What is the effect of various mudras?

Mudras have an effect on the emotional pattern of the sadhaka. Some mudras help you to regulate the energy flow in the body like chin and jnana mudras. Some mudras can help you to focus the energy on one point like shambhavi mudra. Mudras like vipareeta karani mudra put secretion into the reverse gear. In vipareeta karani mudra, the nectarine flow oozing from bindu chakra is reversed to the higher centres of the body. So vipareeta karani, chin mudra, shambhavi mudra and jnana mudra are connected with your emotional patterns and energy patterns in the body.

Is it possible to experience the sense of smell during the dream state and how can we become conscious of our dreams?

The state of dream is a state of mind. When the mind is functioning totally isolated from sense objects, then it has enough material within itself. The Mandukya Upanishad says that in dreams you experience what you have already experienced. So you can experience smell, you can see forms, but sometimes when you develop a special awareness called the drashta, witness, you can even witness or understand that you are dreaming that smell.

First practice: To become conscious in a dream, you must develop the practice while you are practising yoga and experiencing some of the visions. When you are awfully tired and want to go to sleep, it is at that time that you must sit in padmasana, concentrate on bhrumadhya or anahata chakra, develop visions and follow them. If you blink, if you miss the awareness of vision, you should open your eyes, and after some time start it over again. This is one practice.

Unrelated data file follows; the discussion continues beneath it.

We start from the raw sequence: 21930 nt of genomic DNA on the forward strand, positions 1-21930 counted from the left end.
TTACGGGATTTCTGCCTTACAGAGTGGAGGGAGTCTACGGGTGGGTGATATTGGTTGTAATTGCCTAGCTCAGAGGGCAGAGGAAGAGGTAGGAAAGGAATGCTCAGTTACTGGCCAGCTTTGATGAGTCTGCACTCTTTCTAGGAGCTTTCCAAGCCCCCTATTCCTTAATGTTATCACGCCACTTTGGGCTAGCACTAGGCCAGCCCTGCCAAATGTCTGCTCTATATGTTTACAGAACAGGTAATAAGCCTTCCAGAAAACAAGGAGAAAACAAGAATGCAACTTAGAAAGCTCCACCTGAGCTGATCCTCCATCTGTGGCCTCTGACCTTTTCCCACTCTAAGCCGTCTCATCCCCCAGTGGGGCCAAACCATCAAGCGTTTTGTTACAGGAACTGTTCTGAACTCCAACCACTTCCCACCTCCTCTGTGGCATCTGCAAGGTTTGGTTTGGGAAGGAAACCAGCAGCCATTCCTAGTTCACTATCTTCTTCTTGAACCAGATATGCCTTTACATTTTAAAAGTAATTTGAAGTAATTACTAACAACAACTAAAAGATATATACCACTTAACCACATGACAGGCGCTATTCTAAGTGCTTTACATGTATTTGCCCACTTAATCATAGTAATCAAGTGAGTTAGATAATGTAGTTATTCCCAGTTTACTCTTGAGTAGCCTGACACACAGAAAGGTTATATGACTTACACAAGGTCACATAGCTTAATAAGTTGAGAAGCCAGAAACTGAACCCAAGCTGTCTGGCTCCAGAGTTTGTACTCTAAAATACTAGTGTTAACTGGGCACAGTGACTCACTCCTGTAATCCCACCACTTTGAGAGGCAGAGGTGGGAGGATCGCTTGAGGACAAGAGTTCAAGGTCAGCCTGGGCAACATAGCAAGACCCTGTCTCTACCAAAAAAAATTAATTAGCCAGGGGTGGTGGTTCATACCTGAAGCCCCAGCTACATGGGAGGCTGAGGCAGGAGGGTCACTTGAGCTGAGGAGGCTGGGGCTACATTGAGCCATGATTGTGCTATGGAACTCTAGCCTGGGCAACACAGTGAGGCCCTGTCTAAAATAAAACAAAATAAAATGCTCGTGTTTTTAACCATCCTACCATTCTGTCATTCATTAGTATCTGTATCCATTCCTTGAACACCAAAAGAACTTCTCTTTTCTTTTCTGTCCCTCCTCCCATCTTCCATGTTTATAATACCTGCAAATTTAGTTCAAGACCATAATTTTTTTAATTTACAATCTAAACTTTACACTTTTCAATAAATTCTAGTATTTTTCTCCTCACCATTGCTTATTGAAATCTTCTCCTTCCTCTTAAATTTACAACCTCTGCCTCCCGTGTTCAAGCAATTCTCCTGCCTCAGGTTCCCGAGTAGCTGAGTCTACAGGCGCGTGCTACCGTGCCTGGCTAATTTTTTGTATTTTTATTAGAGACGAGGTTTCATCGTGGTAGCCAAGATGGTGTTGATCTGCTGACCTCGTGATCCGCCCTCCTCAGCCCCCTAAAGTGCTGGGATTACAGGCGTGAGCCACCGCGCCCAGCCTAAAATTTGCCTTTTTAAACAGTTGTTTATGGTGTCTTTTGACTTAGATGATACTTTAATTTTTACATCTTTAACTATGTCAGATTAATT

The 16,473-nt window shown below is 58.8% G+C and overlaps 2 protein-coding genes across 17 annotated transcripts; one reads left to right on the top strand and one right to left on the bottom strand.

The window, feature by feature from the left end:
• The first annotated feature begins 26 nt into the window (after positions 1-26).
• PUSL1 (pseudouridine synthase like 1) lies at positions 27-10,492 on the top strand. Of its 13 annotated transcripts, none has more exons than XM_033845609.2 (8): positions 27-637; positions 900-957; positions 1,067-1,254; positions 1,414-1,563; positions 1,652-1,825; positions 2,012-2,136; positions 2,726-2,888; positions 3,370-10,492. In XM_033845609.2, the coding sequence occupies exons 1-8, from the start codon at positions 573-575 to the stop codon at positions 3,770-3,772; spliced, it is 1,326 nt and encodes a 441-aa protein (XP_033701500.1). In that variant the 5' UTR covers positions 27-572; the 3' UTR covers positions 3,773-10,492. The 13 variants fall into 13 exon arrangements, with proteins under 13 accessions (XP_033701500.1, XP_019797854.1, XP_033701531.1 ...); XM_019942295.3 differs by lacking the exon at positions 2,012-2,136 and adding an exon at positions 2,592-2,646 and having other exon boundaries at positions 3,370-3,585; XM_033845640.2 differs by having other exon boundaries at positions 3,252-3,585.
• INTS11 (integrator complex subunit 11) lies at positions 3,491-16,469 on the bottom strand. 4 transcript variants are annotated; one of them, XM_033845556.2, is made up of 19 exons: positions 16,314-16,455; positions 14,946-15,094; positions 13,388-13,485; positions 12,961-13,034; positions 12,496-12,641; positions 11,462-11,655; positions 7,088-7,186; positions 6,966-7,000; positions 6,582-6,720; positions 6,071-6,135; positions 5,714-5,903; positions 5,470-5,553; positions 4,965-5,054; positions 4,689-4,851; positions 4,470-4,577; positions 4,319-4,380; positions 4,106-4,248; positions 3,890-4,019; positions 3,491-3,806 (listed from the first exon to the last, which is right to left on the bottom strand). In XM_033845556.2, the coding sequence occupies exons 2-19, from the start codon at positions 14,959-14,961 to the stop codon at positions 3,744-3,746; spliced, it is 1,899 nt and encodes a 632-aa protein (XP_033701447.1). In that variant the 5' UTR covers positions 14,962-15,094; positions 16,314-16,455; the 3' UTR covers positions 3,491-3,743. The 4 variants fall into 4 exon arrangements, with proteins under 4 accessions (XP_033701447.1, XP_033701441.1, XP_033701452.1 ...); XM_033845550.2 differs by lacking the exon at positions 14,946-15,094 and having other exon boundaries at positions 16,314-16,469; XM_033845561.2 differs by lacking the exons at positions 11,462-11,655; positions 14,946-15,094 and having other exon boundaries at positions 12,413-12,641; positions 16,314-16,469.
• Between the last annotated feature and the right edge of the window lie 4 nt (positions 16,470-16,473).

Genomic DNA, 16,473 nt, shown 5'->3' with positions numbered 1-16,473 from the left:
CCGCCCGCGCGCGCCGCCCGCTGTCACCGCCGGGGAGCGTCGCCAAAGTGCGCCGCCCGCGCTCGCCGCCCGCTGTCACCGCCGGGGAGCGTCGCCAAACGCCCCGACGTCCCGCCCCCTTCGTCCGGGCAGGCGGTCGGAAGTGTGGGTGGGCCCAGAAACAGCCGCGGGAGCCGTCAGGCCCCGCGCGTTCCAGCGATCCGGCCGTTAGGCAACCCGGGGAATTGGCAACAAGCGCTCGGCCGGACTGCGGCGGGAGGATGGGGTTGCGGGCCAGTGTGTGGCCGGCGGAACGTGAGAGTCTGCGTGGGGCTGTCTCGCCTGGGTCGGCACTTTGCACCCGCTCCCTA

Second practice: In yoga nidra you must pick about one or two dozen symbols for yourself. You must visualize these symbols in yoga nidra in deep relaxation and you should not blink.

Third practice: When you practise yoga nidra, you must try your level best not to sleep. In fact, in yoga nidra you should not sleep. You must try to remain aware all throughout. In the course of time, yoga nidra will develop the vision.

Fourth practice: Antar mouna can be practised after pranayama. You can practise ujjayi, moorcha, surya bheda, or even bhastrika pranayama. Ten or fifteen minutes of pranayama, either in shavasana, or in sukhasana, padmasana or siddhasana. You release your awareness or your mind. Let it free; let it think what it wants. Do not impose any restriction on the flow of the mind. In the beginning you may have to help your mind a little bit by introducing the items of thinking, but later you will find that you are not the thinker, you are the seer and the mind is thinking, but not in the form of thought. The mind develops the capacity of vision like a film or pictures you see on the screen. You can see objects, hear sounds, remember things, but then the mind does not do it. When you have developed this quality of awareness, the same will help you to remain aware of the experiences in the dreams.

How to plan for death?

It is a very good question. The best way to prepare for death is to be sick, then there is no problem. First of all, death is the end of a chapter; it is not the end of the book. Death is not the destruction of the continuity of consciousness; it is just a transfer from an old flat to a new flat. Maybe a bigger one, or may be a smaller one, according to your karma, according to the money that you can pay for the flat. The Bhagavad Gita says it in a different way (2:22):

Vaasaasi jeernani yatha vihaya

Navaani grihnaati naroparani;

Tatha shareerani vihaya jeerna -

Nyanyaani sanyaati navaani dehi.

Just as you throw away old garments and put on new ones; in the same way the soul gets rid of this old garment and puts on a new one.